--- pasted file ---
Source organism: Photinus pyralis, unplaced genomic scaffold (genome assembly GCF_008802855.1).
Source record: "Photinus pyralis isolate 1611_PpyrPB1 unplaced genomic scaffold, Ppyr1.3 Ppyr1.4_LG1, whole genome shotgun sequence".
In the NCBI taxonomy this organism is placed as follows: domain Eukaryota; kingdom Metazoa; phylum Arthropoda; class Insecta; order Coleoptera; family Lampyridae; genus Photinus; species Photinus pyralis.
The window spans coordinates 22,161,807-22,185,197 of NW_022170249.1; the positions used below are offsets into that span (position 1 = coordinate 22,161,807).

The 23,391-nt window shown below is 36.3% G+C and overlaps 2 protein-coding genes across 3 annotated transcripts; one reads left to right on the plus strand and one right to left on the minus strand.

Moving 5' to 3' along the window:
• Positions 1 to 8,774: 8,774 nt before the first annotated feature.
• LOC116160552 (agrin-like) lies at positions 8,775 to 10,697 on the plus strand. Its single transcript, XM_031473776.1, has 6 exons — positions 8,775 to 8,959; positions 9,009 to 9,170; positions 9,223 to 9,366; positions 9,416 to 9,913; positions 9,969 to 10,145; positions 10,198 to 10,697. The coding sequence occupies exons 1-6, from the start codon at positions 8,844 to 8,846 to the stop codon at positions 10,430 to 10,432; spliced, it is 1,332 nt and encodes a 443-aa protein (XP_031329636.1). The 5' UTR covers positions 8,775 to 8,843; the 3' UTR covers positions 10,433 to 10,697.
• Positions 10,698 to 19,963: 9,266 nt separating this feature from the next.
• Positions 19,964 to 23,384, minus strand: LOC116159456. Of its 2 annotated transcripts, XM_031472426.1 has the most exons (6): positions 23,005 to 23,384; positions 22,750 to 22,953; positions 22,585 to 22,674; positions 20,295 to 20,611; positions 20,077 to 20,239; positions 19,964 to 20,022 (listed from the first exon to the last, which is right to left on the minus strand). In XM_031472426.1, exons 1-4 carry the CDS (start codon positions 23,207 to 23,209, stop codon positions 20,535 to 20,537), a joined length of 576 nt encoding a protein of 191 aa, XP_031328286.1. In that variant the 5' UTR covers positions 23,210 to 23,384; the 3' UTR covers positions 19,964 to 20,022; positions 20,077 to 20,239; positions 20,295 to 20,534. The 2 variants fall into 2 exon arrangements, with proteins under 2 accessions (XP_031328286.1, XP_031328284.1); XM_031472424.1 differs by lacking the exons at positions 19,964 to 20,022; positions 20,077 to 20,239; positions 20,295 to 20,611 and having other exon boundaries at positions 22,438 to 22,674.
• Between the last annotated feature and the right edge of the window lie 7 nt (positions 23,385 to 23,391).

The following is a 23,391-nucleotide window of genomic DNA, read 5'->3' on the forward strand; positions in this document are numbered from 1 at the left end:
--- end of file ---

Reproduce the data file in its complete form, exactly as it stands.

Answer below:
Source organism: Photinus pyralis, unplaced genomic scaffold (genome assembly GCF_008802855.1).
Source record: "Photinus pyralis isolate 1611_PpyrPB1 unplaced genomic scaffold, Ppyr1.3 Ppyr1.4_LG1, whole genome shotgun sequence".
In the NCBI taxonomy this organism is placed as follows: domain Eukaryota; kingdom Metazoa; phylum Arthropoda; class Insecta; order Coleoptera; family Lampyridae; genus Photinus; species Photinus pyralis.
The window spans coordinates 22,161,807-22,185,197 of NW_022170249.1; the positions used below are offsets into that span (position 1 = coordinate 22,161,807).

The 23,391-nt window shown below is 36.3% G+C and overlaps 2 protein-coding genes across 3 annotated transcripts; one reads left to right on the plus strand and one right to left on the minus strand.

Moving 5' to 3' along the window:
• Positions 1 to 8,774: 8,774 nt before the first annotated feature.
• LOC116160552 (agrin-like) lies at positions 8,775 to 10,697 on the plus strand. Its single transcript, XM_031473776.1, has 6 exons — positions 8,775 to 8,959; positions 9,009 to 9,170; positions 9,223 to 9,366; positions 9,416 to 9,913; positions 9,969 to 10,145; positions 10,198 to 10,697. The coding sequence occupies exons 1-6, from the start codon at positions 8,844 to 8,846 to the stop codon at positions 10,430 to 10,432; spliced, it is 1,332 nt and encodes a 443-aa protein (XP_031329636.1). The 5' UTR covers positions 8,775 to 8,843; the 3' UTR covers positions 10,433 to 10,697.
• Positions 10,698 to 19,963: 9,266 nt separating this feature from the next.
• Positions 19,964 to 23,384, minus strand: LOC116159456. Of its 2 annotated transcripts, XM_031472426.1 has the most exons (6): positions 23,005 to 23,384; positions 22,750 to 22,953; positions 22,585 to 22,674; positions 20,295 to 20,611; positions 20,077 to 20,239; positions 19,964 to 20,022 (listed from the first exon to the last, which is right to left on the minus strand). In XM_031472426.1, exons 1-4 carry the CDS (start codon positions 23,207 to 23,209, stop codon positions 20,535 to 20,537), a joined length of 576 nt encoding a protein of 191 aa, XP_031328286.1. In that variant the 5' UTR covers positions 23,210 to 23,384; the 3' UTR covers positions 19,964 to 20,022; positions 20,077 to 20,239; positions 20,295 to 20,534. The 2 variants fall into 2 exon arrangements, with proteins under 2 accessions (XP_031328286.1, XP_031328284.1); XM_031472424.1 differs by lacking the exons at positions 19,964 to 20,022; positions 20,077 to 20,239; positions 20,295 to 20,611 and having other exon boundaries at positions 22,438 to 22,674.
• Between the last annotated feature and the right edge of the window lie 7 nt (positions 23,385 to 23,391).

The following is a 23,391-nucleotide window of genomic DNA, read 5'->3' on the forward strand; positions in this document are numbered from 1 at the left end: